5. Better publicize graffiti arrests in the schools. Gang graffiti is generally done by a younger crowd. Let prospective taggers know the risks of engaging in this behavior.
6. Follow up with people who report graffiti letting them know it’s been been removed. Make them feel like they’re making a difference.
Minneapolis runners may find this new blog by Scott Moore particularly interesting: Running Commentary.
Scott and I have met up before to talk about graffiti issues in Minneapolis. He also runs a site where he’ll sketch a picture of you.
Graffiti, drawing stuff by request for a blog, running videos. Where do the similarities end?
I received this notice today:
What: Meeting on the status of the 46th St & 46th Ave development
When: Thursday, February 22, 2007 at 6:30pm
Where: Hiawatha School Park
It’s great that there is an update scheduled but why have a meeting to discuss what could probably be summarized in the meeting request itself? Send out an update so I know what’s going on. If I have a problem with it, THEN I’ll show up to the meeting to discuss the topic.
Another good place for updates would be on the 46th & 46th page of the developer’s web site.
It’s amazing how many movie stars are from the Longfellow neighborhood.
First, you have Jesse Ventura, who grew up across the street from the Kohler household on 46th Ave S.
Then you have the Kohler household, which is ALMOST famous since it was filmed for the movie Fargo as the sheriff’s house, but didn’t make the final cut.
And now throw Aaron Landry into the mix for his cameo roll in An Inconvenient Truth.
Interestingly, all three examples come from Northern Longfellow, specifically Cooper. What’s the deal with LoFo?
Whadya think of the Minneapolis Police Department’s new ShotSpotters? Personally, I think they’re pretty awesome because they help locate shooting locations without violating anyone’s privacy. That’s pretty darn slick.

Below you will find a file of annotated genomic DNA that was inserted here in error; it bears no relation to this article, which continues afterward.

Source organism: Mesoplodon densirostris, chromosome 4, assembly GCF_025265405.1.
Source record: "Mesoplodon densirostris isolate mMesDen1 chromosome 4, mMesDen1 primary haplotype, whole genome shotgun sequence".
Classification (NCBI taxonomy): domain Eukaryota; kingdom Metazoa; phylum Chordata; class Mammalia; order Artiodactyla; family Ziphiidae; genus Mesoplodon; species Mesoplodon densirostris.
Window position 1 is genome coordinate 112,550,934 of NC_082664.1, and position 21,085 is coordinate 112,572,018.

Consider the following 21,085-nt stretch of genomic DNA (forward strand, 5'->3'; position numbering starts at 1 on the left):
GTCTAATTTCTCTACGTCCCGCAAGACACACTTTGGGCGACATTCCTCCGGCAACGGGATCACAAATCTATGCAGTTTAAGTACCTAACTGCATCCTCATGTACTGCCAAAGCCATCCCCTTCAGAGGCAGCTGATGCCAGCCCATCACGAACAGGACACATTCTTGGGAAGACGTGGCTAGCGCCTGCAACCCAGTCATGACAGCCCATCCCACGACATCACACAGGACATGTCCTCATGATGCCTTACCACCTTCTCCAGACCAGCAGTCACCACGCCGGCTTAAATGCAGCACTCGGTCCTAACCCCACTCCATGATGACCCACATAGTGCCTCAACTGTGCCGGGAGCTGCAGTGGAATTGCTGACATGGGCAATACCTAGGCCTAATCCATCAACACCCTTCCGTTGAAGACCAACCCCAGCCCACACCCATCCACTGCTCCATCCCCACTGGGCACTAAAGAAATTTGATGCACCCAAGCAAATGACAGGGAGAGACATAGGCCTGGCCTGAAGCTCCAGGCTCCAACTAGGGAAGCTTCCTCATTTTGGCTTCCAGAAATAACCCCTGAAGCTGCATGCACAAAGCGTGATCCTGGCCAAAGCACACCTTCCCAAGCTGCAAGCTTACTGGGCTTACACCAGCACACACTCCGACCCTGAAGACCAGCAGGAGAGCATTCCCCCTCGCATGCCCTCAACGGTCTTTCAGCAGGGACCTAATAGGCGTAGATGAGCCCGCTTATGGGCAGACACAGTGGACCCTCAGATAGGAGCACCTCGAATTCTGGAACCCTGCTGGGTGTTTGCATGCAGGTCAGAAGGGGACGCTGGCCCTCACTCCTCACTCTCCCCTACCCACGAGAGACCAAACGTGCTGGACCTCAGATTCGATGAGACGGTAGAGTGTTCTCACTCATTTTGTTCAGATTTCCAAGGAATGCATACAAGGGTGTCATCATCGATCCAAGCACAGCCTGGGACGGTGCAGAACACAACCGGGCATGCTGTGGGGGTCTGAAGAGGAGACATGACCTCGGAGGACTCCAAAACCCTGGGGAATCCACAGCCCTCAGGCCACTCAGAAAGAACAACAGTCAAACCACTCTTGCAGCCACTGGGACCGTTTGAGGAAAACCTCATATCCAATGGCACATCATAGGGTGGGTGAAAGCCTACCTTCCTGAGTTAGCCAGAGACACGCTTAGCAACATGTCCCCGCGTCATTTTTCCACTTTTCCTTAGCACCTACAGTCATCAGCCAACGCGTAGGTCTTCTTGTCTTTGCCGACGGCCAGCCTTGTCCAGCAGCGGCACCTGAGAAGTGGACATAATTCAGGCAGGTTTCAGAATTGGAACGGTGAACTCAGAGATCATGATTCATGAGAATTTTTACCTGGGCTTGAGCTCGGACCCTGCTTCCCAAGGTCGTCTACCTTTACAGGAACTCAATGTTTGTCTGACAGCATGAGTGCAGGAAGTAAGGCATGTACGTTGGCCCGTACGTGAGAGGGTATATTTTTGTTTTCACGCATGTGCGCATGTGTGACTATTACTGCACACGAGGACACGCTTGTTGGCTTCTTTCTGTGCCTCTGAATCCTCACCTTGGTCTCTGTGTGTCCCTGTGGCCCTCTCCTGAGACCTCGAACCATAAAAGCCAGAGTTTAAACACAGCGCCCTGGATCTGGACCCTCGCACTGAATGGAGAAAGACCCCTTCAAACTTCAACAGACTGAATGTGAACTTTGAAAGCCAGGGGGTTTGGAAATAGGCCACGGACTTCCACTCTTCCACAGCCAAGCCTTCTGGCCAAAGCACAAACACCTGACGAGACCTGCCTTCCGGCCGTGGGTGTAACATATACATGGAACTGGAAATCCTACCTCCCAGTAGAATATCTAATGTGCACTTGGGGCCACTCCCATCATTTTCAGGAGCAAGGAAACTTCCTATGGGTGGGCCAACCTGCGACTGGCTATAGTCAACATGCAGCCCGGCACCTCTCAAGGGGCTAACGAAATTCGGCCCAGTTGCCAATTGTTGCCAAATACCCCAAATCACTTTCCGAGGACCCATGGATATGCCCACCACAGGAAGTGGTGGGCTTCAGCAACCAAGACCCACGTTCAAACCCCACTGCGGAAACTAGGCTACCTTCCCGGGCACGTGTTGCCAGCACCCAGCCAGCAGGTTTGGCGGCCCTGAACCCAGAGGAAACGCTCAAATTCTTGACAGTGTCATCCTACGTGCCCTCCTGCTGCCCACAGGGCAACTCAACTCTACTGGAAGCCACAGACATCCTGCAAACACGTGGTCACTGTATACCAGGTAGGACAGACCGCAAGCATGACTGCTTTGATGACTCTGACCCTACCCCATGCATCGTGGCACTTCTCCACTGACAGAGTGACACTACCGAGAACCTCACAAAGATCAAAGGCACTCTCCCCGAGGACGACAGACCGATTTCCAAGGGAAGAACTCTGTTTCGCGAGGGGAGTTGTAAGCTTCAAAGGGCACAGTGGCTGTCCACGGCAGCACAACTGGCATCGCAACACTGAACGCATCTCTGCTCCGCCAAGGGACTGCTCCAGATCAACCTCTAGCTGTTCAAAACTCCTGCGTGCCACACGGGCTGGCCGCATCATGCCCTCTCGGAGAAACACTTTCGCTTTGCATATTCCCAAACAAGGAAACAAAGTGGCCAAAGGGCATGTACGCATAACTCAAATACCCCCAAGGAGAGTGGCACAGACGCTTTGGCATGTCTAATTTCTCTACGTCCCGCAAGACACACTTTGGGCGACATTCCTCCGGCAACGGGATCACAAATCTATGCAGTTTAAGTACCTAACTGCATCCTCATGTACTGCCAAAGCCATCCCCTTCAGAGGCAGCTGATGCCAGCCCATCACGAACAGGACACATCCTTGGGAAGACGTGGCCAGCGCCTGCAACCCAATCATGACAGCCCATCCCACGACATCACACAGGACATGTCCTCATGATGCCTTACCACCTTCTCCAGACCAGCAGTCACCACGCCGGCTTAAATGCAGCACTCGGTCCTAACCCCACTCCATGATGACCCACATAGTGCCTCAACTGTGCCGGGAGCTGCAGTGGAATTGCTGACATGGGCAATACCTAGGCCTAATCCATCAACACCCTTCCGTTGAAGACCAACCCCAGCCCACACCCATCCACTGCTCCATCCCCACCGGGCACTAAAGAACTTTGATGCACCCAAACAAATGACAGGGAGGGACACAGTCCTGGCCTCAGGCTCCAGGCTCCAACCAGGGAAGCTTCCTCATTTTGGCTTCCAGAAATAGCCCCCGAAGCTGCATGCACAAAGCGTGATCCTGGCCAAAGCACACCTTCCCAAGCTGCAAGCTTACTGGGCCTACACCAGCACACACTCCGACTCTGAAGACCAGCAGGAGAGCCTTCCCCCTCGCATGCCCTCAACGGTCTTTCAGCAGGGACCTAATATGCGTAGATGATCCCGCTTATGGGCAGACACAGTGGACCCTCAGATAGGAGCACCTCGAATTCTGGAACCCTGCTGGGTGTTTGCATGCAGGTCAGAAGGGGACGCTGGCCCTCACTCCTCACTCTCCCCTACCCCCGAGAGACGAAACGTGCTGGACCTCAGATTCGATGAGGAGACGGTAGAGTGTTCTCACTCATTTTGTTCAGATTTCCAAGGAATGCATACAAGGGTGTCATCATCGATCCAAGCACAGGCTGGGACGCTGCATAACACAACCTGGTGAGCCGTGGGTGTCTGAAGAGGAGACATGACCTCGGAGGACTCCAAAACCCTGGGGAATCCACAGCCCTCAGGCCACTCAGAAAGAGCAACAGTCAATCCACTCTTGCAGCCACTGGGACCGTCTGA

ShotSpotter lines up first shooting suspect
Minneapolis police Lt. Greg Reinhardt, who is in charge of the ShotSpotter effort, said the microphones were activated at 6 p.m. on Friday. At 1 a.m., shots were fired in the vicinity of 2500 Park Avenue S. “It worked very well. It worked exactly how we set it up,” Reinhardt said.
Police responded after the shots were recorded, a short pursuit ensued and a suspect with a gun was arrested, he said.
While the “if you’re not doing anything wrong, you have nothing to worry about” arguments are taken a bit too far with some implementations of security cameras, phone tapping, and email monitoring, this is a case where you really have nothing to worry about if you aren’t discharging firearms within the city of Minneapolis.
Alex Stenback of Behind the Mortgage offers has some great condo buying tips for the Minneapolis market here:
How To: Pick the Right Condo
One question we’ve been getting a lot lately of goes something like this: “We want to buy a condo, but how do we know that we have picked the right condo project? “
I found the info on picking a building too large or small interesting. It makes sense that you’ll have a lot of competition when it comes time to sell a unit in a large building, and small building assessments could be shocking – kind of like home ownership.
I don’t believe I had even one of the 10 Unforgettable Dishes described in Rick Nelson’s Star Tribune piece:
10 unforgettable dishes
Birchwood Cafe: New chef Marc Paavola put his stamp on the place with an extraordinary savory tart made with aged goat cheese, roasted cioppolini onion and purÃ©ed pumpkin.
If I have, I forgot.